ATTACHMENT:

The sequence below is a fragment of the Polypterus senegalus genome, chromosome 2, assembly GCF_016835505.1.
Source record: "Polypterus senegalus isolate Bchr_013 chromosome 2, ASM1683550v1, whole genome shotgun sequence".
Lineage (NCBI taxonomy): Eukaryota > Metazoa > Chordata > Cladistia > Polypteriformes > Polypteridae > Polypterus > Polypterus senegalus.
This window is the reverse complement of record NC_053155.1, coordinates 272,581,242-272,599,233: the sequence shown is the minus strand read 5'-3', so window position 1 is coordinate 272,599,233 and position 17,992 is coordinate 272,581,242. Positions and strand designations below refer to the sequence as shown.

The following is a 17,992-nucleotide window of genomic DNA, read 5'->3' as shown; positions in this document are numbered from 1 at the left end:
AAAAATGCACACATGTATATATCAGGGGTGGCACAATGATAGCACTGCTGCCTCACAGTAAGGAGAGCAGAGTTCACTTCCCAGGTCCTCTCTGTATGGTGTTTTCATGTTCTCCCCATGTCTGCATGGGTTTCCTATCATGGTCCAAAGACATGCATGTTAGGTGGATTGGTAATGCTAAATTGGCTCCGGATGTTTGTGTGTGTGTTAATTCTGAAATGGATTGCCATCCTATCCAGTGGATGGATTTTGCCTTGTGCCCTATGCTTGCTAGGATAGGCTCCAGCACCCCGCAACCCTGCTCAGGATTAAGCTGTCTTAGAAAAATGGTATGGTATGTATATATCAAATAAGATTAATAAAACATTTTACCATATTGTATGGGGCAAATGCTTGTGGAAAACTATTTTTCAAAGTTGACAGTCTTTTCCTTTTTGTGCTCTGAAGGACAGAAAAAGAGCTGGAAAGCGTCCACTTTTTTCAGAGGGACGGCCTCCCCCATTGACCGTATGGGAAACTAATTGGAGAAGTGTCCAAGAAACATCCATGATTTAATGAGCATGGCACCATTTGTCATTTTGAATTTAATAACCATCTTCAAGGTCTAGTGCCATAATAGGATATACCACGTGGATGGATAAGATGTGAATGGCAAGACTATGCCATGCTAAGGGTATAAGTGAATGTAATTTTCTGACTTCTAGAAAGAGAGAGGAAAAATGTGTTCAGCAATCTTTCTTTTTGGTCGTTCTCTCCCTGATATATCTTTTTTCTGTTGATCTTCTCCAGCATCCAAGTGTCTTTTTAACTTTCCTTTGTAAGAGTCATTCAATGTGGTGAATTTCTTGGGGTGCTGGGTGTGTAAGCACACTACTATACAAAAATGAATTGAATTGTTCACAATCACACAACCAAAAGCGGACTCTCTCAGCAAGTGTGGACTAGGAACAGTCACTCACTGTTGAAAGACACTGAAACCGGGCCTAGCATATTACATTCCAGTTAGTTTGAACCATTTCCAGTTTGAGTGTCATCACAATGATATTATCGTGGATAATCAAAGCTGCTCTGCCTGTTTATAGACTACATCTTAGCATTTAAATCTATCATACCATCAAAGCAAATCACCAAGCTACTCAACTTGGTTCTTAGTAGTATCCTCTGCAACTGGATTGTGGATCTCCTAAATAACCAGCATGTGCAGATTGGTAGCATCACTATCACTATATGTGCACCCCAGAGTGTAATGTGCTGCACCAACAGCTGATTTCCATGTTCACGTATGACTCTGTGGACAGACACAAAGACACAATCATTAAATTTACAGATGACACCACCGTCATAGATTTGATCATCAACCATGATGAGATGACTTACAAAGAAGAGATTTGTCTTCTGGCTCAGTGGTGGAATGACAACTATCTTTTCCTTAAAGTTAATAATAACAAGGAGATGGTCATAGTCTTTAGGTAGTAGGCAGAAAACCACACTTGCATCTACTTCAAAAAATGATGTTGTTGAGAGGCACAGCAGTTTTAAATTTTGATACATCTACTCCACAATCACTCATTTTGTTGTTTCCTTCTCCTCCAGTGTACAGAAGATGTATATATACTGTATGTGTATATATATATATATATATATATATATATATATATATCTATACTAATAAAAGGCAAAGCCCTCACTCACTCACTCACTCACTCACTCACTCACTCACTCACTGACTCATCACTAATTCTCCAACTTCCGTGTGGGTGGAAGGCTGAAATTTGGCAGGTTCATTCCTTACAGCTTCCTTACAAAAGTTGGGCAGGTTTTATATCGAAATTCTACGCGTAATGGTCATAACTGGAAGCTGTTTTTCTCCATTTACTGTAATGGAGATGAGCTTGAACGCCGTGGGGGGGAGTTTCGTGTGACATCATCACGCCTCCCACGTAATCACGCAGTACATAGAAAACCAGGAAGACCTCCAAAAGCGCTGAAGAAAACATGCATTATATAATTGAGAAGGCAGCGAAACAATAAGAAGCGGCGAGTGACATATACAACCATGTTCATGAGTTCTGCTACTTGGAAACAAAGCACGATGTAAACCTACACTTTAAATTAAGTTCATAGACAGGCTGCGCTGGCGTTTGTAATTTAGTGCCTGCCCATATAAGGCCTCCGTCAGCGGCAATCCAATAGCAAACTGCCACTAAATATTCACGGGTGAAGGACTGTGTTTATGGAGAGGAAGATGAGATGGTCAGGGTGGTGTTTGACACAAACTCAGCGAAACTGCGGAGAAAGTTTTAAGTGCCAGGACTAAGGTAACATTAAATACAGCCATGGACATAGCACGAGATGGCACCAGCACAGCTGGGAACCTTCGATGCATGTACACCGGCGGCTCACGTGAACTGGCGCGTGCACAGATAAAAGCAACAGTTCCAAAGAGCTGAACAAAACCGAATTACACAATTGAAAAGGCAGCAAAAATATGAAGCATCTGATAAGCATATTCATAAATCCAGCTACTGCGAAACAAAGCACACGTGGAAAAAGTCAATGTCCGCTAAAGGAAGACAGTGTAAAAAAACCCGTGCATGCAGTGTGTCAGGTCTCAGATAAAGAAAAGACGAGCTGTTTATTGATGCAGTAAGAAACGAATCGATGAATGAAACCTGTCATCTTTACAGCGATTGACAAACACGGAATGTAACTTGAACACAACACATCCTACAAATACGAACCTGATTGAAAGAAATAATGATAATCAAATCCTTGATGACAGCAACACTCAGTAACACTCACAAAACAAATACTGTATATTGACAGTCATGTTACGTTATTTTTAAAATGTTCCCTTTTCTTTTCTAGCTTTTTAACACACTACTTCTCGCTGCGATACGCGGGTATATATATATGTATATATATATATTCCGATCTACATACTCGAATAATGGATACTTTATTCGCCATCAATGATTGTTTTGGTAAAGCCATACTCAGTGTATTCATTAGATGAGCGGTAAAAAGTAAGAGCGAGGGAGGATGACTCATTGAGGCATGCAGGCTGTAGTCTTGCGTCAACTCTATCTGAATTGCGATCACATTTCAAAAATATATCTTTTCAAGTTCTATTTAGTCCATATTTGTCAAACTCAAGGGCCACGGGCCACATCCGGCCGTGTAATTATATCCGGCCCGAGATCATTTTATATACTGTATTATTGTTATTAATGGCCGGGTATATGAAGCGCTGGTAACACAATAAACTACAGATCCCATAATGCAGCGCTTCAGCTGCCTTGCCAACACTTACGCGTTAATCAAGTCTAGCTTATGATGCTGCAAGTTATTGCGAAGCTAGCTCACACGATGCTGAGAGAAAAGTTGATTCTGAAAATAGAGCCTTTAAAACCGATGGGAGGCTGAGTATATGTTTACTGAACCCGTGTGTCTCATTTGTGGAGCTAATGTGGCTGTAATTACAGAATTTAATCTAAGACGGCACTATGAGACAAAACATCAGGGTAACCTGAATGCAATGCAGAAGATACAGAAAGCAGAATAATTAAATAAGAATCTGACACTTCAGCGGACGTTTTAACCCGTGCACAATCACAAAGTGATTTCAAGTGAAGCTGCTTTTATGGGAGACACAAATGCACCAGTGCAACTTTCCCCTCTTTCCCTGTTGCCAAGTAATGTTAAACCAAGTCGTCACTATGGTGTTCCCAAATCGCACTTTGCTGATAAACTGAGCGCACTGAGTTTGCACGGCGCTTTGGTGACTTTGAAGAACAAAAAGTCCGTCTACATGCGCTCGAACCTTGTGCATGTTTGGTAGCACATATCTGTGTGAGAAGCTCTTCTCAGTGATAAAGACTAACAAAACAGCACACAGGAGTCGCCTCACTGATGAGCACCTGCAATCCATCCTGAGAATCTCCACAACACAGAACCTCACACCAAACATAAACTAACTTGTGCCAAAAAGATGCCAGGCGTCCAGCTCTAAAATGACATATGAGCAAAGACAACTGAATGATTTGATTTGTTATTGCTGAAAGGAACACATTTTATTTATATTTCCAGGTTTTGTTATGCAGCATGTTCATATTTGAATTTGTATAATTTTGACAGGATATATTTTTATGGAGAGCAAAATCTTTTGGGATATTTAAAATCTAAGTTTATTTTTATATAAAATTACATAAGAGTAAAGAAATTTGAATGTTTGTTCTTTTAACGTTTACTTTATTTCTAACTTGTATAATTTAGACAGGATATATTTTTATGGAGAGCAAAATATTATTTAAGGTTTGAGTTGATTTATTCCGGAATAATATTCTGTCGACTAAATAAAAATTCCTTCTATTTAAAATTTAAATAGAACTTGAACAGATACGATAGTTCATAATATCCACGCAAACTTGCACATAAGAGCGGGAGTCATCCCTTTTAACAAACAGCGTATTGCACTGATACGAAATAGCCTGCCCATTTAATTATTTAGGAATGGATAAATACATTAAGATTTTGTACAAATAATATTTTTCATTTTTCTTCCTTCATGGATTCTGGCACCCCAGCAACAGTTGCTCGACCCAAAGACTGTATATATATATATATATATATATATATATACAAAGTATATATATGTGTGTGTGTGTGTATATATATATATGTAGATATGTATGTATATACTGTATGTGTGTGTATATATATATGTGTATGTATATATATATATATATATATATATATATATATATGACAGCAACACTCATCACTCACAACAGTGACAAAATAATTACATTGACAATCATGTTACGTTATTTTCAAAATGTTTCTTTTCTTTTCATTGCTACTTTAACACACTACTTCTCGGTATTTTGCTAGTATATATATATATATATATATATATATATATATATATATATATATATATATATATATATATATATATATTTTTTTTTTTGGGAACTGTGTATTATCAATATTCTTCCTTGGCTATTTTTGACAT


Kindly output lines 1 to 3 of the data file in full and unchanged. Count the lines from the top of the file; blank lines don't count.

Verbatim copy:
The sequence below is a fragment of the Polypterus senegalus genome, chromosome 2, assembly GCF_016835505.1.
Source record: "Polypterus senegalus isolate Bchr_013 chromosome 2, ASM1683550v1, whole genome shotgun sequence".
Lineage (NCBI taxonomy): Eukaryota > Metazoa > Chordata > Cladistia > Polypteriformes > Polypteridae > Polypterus > Polypterus senegalus.